The Ivors Academy has moved to improve diversity within the organisation and its awards.
The Academy’s Annual General Meeting on 13 August saw a series of announcements to create a new code of ethics and Ethic Committee to carefully review future and past award decision-making.
It was also announced that Paul Hartnoll and Stephen McNeff have stepped down from the Board ahead of elections in April 2021, to create space to increase diversity and representation.
The trade body’s draft twelve-point Equality, Diversity and Inclusion Action Plan aims that as a minimum its Board and Committees will have a 50 percent gender balance, 30 percent Black, Asian and Minority Ethnic representation, and 10 percent creators with disabilities, involvement of a minimum of one person aged under 25 and avoidance of London-centric representation.
Crispin Hunt, chair, The Ivors Academy, said: ‘I would like to offer my heartfelt thanks to Paul Hartnoll and Stephen McNeff. They have contributed enormously to the Academy’s success and we are indebted to them. I’m hopeful that both will stay involved to advise and advocate for the Academy.
‘With the recent appointment of Hope Winter and Imogen Williams in a shared role as under-25 Directors, the Academy is making good progress towards having a Board that brings a fuller range of perspectives and experiences that represent our community of music creators, and drives us to be greater champions of equality. From September 2020 the number of Board Directors from a Black, Asian or Minority Ethnic heritage will increase three-fold to 20 percent overall. Our Board will be almost at gender parity, and we have representation of creators with disabilities and from under 25-year-old creators.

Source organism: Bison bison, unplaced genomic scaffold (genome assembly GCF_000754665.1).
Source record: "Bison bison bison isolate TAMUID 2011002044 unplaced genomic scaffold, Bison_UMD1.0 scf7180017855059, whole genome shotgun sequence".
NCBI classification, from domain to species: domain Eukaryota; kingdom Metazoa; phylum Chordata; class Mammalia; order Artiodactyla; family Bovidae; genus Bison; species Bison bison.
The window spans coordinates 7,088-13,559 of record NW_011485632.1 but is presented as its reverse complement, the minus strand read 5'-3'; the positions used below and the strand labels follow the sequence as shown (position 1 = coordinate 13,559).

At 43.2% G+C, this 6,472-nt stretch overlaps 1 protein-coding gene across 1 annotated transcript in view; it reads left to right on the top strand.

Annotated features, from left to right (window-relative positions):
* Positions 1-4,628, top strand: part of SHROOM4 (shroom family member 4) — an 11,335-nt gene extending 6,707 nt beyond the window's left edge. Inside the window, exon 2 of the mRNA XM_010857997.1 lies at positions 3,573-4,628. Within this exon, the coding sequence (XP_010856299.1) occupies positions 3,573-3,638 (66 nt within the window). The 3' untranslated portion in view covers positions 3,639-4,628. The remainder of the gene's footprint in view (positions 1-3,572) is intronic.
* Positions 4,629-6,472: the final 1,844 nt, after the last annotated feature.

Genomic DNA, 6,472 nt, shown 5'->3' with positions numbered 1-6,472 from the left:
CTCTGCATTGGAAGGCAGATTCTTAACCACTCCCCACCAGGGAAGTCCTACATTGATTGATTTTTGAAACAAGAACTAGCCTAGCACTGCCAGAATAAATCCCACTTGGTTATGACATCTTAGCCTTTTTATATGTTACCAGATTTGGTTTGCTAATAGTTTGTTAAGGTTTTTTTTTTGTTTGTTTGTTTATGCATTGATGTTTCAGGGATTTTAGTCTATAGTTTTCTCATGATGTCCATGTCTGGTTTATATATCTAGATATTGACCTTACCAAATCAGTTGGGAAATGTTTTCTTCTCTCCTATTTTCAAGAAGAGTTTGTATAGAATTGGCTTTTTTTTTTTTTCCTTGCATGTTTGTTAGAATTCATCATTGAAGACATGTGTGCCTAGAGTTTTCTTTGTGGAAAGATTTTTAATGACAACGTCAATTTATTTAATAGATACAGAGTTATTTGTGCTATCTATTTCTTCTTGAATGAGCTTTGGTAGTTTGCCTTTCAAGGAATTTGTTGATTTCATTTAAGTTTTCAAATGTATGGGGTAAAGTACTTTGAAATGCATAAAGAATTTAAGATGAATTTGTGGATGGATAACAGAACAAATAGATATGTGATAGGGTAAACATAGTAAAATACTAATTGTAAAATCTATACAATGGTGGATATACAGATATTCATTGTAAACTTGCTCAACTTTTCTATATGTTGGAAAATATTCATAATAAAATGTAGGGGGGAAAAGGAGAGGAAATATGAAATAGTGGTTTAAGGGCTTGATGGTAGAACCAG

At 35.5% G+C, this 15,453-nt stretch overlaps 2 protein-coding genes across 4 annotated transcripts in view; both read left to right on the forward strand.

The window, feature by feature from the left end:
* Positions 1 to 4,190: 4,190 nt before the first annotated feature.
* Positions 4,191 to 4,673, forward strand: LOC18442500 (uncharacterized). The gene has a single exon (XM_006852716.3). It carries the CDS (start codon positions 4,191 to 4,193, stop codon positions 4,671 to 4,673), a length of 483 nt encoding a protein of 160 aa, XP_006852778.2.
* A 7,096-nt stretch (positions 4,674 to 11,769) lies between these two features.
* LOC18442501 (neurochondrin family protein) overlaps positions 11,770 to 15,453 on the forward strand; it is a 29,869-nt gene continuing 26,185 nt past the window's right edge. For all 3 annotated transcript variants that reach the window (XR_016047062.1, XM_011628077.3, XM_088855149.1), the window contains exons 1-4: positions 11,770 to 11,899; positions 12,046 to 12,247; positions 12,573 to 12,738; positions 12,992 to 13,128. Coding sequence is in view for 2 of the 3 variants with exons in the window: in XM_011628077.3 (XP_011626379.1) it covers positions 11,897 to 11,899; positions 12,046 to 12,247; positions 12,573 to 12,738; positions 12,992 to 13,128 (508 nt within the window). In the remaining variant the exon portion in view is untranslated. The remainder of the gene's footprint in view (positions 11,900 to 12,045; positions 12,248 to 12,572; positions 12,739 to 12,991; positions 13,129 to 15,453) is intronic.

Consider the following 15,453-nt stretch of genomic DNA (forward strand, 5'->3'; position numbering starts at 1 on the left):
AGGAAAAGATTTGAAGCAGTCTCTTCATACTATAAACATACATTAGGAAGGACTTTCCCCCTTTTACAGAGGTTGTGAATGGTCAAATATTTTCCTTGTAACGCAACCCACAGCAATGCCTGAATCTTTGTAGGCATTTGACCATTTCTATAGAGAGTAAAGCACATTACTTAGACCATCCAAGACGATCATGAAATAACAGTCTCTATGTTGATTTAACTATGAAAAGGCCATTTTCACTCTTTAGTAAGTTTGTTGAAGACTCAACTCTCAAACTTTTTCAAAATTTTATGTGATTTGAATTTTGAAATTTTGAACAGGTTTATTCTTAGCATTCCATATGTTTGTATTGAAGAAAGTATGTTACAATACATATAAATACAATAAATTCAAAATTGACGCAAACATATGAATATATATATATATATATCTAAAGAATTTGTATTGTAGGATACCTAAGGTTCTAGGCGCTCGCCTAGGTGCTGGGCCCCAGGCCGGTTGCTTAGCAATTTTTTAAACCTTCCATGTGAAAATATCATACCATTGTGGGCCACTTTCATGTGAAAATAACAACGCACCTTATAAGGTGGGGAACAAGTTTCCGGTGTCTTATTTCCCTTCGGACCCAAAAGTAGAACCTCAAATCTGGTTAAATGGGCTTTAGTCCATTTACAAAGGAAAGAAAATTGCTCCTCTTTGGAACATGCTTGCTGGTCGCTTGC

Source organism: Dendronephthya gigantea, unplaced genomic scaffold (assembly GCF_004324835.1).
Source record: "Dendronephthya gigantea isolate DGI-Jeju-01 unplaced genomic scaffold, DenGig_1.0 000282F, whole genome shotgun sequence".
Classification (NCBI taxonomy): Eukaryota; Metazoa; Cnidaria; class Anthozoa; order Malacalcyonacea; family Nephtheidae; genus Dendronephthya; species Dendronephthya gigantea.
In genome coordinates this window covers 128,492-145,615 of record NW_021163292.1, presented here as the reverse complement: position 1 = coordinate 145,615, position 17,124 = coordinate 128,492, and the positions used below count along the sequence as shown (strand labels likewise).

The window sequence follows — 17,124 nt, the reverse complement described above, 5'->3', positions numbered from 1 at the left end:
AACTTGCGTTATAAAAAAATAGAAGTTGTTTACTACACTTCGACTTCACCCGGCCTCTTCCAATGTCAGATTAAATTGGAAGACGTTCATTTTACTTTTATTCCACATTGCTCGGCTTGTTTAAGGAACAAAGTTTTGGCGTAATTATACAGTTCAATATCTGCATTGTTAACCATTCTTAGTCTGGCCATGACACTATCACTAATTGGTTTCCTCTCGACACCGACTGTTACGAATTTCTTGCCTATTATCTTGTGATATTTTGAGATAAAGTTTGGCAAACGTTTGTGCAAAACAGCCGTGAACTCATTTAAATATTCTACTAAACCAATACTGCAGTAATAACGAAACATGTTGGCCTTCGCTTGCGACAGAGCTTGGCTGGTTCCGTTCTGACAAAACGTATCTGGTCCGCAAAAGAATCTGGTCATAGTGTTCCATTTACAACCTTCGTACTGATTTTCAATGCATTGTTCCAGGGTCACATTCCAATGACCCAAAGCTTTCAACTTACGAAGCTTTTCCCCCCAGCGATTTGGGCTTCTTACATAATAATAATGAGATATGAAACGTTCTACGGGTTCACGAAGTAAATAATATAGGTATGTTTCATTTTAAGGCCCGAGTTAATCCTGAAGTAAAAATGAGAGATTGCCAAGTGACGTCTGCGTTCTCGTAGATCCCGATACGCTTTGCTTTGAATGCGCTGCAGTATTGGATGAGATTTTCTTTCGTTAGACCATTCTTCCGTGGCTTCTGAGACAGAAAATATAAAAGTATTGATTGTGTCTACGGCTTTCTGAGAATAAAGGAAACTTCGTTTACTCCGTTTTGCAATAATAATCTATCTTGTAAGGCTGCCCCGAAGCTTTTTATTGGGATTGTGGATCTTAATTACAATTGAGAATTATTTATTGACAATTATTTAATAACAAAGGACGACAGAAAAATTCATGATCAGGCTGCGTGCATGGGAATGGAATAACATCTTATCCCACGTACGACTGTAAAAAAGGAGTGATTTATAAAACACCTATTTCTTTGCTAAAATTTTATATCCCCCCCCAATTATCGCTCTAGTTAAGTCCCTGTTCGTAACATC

‘We are announcing today that our four Genre Committees will co-opt up to another two music creators to each Committee for the remaining term. They are encouraged to attract creators from diverse backgrounds to help us achieve gender parity, increase our Black, Asian and Minority Ethnic representation, involve more members with disabilities and members from across the UK at all ages.’
A statement from The Ivors Academy Board said: ‘The Ivors Academy is a not-for-profit organisation formed of songwriters and composers. We have always been, and continue to be, proudly creator led. The breadth of our community gives weight and power to our campaigning, our awards and our industry. We are only successful if all are welcomed, feel safe, are supported, have a voice and are given the opportunity to fulfil their potential regardless of their background. Difference is good for society, embraced by the Academy and celebrated through our Awards.
‘For this reason, any statements of discrimination and intolerance made by Academy members or award winners affects us all, not just those who are targeted for prejudice or abuse. We adopt a generous and supportive outlook, fostering collaboration and growth, not division and hate. These are values our members must sign up to on joining our membership; they are also expectations we should have of our award winners in future.
‘The world is changing, and so is the Academy. We are part of the positive movement underway to address longstanding inequality, unfairness, prejudice, and injustice in society. This has been given heightened awareness from the death of George Floyd, Black Lives Matter and Covid-19. It extends to the music industry, where we have embraced the opportunity to campaign for fairer remuneration for our members and defence of their rights. We are taking action to become a more diverse, inclusive and relevant organisation so that we can better champion every creator, from every style and every background.’